Every non-profit has two main jobs: service delivery (which is the mission work, the reason the non-profit exists) and revenue generation (how you pay for the costs of service delivery). If a non-profit is lucky, the two are aligned and support each other. But that’s rare — it’s more common for them to be completely disconnected, and often they’re in flat-out conflict.
When I started working at the Wikimedia Foundation in 2007, I wanted us to experiment with revenue generation. So we spent about two years doing a bit of everything: making friends with grant-making institutions, cultivating major donors, developing business deals, and running various forms of online fundraising including our annual campaign, mobile giving, and so forth.
The stand-out winner was online fundraising. It makes perfect sense: Wikipedia has 371 million unique visitors every month, and if even a tiny fraction of those people donate, we will easily cover costs. And that’s exactly what happens. New graduates give us 50 or 100 dollars for helping them as they go through school. Little kids donate, or their parents donate on their behalf. And all kinds of ordinary people around the world give every day, because they used Wikipedia to help them plan a trip, or understand a medical condition, or settle a bar bet, or get a job, or satisfy their abstract intellectual curiosity. People use it and they like it, so they want to make sure it sticks around.
So, the “many small donations” model makes sense for Wikipedia, because it aligns fundraising with the rest of the Wikimedia movement: it makes it global, and it empowers ordinary people. It also enables us to stay focused on our own mission and strategy, rather than being pulled off-course by large funders’ needs and desires. It makes us independent. It creates the right incentives: it supports us being accountable and responsive to readers. It reduces the risk that donors will grow (inappropriately) to be more valued by us than editors. It’s scalable, it minimizes risk and it’s replicable and transferable – so, it enables us to help equip our chapter organizations to fundraise too.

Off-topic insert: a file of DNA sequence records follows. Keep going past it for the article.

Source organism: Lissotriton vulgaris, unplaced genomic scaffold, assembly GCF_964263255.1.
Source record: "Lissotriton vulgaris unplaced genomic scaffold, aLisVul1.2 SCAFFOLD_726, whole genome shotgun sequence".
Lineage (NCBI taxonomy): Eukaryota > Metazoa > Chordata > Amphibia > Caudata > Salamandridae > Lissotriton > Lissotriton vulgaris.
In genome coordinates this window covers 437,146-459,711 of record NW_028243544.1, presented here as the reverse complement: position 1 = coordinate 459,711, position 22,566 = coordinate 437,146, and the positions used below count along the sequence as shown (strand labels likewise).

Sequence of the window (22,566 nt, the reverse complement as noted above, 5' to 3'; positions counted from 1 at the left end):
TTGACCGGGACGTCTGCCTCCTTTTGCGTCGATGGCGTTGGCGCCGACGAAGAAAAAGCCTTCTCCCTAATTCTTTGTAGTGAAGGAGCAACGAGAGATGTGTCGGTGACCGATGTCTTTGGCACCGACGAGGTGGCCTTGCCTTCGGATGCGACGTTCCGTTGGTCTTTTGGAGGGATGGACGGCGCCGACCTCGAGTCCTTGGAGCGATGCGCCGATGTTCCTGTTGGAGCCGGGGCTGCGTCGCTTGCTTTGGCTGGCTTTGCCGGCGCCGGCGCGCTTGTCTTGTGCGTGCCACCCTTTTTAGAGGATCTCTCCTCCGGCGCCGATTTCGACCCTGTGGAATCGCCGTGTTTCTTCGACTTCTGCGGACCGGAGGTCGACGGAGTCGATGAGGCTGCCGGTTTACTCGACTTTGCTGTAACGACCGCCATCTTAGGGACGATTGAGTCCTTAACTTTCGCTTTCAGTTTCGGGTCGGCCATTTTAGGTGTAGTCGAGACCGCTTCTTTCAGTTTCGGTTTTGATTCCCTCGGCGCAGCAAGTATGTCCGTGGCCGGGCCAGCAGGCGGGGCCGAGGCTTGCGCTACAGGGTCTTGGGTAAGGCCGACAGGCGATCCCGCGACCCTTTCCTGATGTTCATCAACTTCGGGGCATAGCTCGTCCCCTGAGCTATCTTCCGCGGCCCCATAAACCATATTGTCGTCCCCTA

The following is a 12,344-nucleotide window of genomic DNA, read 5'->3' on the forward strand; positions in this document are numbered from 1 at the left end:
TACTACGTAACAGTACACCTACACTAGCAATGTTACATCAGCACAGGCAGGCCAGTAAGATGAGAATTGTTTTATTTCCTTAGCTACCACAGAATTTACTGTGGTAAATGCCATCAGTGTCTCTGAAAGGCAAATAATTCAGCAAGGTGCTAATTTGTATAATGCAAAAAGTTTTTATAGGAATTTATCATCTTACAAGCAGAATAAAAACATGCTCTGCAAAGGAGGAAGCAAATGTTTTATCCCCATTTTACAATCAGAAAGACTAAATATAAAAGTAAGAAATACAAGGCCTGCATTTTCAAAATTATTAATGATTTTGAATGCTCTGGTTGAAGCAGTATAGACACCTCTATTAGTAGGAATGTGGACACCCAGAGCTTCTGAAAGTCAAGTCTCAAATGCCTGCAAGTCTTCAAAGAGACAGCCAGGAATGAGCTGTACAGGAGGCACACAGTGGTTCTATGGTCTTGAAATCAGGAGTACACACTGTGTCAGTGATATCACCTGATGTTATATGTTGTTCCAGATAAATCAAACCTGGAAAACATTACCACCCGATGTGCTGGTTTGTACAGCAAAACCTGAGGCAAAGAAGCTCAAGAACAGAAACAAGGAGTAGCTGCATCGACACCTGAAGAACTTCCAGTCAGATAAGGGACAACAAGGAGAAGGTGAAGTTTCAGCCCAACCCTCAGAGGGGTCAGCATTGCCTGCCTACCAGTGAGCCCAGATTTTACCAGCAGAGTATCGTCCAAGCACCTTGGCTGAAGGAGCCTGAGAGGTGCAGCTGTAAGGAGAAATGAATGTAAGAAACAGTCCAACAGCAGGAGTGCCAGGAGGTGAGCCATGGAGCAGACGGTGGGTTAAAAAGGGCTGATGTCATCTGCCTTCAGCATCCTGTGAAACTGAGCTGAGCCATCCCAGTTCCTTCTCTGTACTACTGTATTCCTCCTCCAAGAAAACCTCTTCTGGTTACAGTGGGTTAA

So, newly this year, the Wikimedia Foundation is reorienting our revenue generation strategy towards small donors, away from institutional support and earned income. This is good: there are lots of happy consequences. One is that I personally will have more free time.
Practically all Executive Directors complain that they spend way too much time fundraising. I never really felt that way. Wikipedia has never spent a single dollar on advertising, and so it hasn’t necessarily been well understood. I find people have all kinds of misconceptions about Wikipedia, and there are lots of interesting things about it that they don’t know: I’m happy to help them understand it better.
But there is an opportunity cost to fundraising – essentially, any hour that I spend thinking about donor cultivation, is an hour I’m not spending thinking about the work we’re trying to get done.
So I’m happy that beginning this year, I will have more time to dedicate to talking to Wikimedia editors, and thinking about the work Wikimedians are engaged in. This blog is part of that. I plan this year to do more “office hours” on IRC, to have more unstructured time to talk with Wikimedians, and to spend some time writing here.
I’m looking forward to it :-)